1. For the Germans, it will get worse I think. The Allies know what comes after, or at least they think they do. The Germans face the great unknown.

  4. A city in ruins...death around the corner......escape problematic........ya, Snake Plissken is the answer.

    1. They got out while the getting was good.

    2. Better a minute too early than a second too late.
      Boat Guy

  5. This last movement illustrates something I used to point out to my land-brothers"; we are 90 degrees offset. "You guys come to a river and you see a barrier, I see a highway"
    Boat Guy

  6. Good stuff. Feels like I am right there with them, alternately on both sides.
    John Blackshoe.

  7. I can only imagine what it's like to be cold, hungry, bone weary and still have to go on and on into ever a more uncertain future.

    Seems Herr Major gets it. The End is Nigh (to quote a popular saying...) and there are no good decisions, or are there? Death, surrender, stand and fight, withdraw and fight another day but when is there no more room for fighting? How long can the slaughter continue?

    I do not envy Herr Major. Not one bit.

    Nor do I envy our American friends. A loss here, a loss there, random sickness, a shot in the dark, and the occasional stupid death (like not taking care of one's feet and dying of gangrene or trying to tough it out when wounded and tetanus sets in.)

    The fear of 'Winning in Europe and Dying in the Pacific' was a real fear of many an ETO soldier. Which almost came true, only being derailed by the two bombs. Can't imagine, surviving North Africa, then Italy, then Normandy and the race/slog across France and plowing into Germany and then going into retraining to most likely die in Japan.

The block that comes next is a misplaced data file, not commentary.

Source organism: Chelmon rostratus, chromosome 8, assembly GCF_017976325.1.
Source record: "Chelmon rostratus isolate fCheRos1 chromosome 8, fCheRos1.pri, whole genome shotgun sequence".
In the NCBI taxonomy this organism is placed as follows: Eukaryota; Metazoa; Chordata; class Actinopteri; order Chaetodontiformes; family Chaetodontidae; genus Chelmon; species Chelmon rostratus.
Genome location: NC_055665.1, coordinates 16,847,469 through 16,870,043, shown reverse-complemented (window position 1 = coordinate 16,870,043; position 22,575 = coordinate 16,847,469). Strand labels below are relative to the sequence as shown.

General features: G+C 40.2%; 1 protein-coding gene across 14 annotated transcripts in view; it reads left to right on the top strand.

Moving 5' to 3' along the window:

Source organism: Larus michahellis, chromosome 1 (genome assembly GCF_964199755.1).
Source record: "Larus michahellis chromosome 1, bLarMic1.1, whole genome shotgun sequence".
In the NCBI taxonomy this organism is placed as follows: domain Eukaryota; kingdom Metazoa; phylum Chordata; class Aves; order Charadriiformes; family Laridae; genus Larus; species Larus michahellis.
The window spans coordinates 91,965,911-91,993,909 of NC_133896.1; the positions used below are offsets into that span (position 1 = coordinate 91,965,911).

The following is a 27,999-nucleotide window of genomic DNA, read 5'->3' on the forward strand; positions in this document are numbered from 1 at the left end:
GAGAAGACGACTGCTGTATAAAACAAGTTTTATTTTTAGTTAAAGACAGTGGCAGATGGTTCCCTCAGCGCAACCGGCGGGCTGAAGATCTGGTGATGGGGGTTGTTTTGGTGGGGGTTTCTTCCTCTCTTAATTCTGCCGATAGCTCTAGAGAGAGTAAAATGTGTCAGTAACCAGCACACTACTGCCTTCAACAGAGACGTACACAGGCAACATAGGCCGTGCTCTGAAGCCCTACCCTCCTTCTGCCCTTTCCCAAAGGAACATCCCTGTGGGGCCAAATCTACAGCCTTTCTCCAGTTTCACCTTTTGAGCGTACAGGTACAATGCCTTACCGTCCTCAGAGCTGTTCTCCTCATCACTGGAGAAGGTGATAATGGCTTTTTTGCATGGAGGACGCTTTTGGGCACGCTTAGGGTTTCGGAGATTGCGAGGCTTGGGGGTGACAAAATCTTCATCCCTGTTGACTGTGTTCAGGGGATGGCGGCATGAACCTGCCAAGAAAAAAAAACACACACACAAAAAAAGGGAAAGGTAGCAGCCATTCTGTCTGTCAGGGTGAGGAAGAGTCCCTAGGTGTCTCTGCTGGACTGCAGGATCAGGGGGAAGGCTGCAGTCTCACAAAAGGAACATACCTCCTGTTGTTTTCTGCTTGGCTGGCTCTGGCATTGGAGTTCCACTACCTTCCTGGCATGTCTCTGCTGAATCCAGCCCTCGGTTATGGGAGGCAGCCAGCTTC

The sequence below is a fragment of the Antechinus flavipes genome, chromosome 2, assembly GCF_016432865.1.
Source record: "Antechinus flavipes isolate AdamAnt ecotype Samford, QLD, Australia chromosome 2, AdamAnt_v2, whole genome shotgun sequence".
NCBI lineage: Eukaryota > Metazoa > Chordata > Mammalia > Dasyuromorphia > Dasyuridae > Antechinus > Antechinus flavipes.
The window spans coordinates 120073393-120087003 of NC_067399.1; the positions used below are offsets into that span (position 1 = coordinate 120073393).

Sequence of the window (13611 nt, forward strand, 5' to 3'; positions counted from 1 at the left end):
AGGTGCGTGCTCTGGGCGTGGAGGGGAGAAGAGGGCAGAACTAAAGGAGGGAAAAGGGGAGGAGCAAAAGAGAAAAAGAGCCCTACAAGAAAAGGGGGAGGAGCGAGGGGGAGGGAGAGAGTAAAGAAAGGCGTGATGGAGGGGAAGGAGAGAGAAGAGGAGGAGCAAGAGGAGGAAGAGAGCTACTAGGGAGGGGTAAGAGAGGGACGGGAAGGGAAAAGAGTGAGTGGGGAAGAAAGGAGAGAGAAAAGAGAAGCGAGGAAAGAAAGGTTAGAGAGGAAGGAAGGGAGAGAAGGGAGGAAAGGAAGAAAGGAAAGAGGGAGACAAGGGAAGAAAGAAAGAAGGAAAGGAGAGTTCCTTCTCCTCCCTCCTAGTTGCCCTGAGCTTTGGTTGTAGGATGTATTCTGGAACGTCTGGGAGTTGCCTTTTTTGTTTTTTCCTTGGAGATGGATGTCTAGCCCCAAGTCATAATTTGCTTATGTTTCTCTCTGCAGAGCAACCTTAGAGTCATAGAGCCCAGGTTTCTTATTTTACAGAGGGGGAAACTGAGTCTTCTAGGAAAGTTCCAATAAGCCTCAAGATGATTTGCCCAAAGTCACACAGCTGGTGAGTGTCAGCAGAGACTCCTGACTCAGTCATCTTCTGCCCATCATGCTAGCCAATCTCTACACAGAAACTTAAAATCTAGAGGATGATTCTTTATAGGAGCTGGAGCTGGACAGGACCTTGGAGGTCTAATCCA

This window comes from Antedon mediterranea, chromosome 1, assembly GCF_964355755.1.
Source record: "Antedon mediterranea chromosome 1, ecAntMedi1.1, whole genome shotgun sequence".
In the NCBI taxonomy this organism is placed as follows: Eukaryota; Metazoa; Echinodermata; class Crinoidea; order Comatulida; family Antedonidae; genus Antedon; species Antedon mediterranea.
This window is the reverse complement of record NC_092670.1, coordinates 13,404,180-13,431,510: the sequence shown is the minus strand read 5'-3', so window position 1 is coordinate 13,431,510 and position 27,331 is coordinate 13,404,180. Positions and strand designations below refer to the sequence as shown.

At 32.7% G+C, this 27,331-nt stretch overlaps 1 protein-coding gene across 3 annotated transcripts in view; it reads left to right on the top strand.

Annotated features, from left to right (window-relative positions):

Wonder how many men wounded themselves after Germany fell so they didn't have to go? And, truthfully, knowing what I know about the PTO, they were justified. I'm sure the flag raising on Iwo picture has reached the men by now. Along with stories of the deaths on Iwo and Saipan.

    As to the water bug-out, they best ground soonest as the US holds the riverbank to the north of Koln/Cologne, does it not? And twitchy fingers on either a .50BMG or a tank cannon in overwatch is a great way to ruin a nice Rhine Cruise.

    It's times like this that the big guys in charge need to step back, take a breath, and just acknowledge reality.

    But then again, the Germans are really fighting for their homes now, what's left of them. Sure, they can surrender, but how many are fighting to allow the Easterners a chance to escape in front of the Soviets? How many are fighting to defend their homes, or to get even for all the deaths?

    Bleh. Morose mood.

    'Good' tale you tell, for values of 'good' dealing with workmanship and quality of writing. But definitely dark and bitter, like the coffee left in one of those 100 cup urns at the end of the workday. (Which, well, I like because it's like poor man's expresso and has enough caffeine to wake a dead elephant. With cream and sugar, of course...)

    1. It was a dark and bitter time.

      Kinda like now.

    2. More like the time right before the Spanish Civil War became kinetic and all too brutal.

    3. There are parallels, that's for sure.